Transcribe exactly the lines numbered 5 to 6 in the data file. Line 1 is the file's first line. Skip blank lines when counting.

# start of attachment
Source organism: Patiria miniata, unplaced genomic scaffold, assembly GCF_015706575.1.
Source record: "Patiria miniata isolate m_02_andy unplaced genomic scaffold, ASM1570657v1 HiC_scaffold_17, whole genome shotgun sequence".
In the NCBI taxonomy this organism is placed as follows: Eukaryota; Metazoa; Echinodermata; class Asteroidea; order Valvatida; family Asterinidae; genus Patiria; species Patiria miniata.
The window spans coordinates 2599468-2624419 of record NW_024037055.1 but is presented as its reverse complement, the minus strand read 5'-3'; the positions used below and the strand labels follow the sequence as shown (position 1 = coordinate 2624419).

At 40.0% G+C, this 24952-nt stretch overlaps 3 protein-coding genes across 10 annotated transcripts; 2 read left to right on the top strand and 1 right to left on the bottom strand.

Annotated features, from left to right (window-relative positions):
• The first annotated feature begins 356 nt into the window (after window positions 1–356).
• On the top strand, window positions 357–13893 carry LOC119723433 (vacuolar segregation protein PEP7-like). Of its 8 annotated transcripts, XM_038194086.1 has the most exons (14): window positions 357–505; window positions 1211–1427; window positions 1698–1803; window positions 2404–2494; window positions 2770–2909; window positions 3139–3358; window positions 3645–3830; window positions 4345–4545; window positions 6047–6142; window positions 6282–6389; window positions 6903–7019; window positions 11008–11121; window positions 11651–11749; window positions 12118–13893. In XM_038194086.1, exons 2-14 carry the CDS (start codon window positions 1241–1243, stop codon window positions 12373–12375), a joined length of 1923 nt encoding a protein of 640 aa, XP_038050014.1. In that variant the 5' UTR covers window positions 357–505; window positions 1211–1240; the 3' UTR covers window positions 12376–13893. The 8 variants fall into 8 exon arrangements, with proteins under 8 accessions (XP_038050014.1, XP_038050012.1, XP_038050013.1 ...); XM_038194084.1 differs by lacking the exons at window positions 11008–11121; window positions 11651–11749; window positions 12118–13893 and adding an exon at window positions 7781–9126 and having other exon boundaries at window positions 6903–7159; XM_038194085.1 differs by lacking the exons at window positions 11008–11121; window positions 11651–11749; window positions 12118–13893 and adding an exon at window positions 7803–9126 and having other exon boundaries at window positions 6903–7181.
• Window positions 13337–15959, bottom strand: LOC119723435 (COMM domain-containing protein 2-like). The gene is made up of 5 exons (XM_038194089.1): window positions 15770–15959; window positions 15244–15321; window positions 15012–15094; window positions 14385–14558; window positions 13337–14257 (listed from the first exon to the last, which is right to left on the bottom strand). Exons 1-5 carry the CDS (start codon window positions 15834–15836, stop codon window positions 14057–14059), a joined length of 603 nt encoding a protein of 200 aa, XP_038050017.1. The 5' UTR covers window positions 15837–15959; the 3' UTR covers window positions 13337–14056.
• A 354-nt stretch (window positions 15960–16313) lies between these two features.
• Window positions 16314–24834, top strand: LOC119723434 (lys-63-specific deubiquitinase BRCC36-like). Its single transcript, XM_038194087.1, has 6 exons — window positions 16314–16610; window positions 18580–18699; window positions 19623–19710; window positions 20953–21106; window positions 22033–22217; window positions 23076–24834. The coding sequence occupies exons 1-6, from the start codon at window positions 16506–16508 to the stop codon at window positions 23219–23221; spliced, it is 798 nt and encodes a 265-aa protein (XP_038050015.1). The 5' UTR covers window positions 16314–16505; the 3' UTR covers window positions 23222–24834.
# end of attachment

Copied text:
At 40.0% G+C, this 24952-nt stretch overlaps 3 protein-coding genes across 10 annotated transcripts; 2 read left to right on the top strand and 1 right to left on the bottom strand.

Annotated features, from left to right (window-relative positions):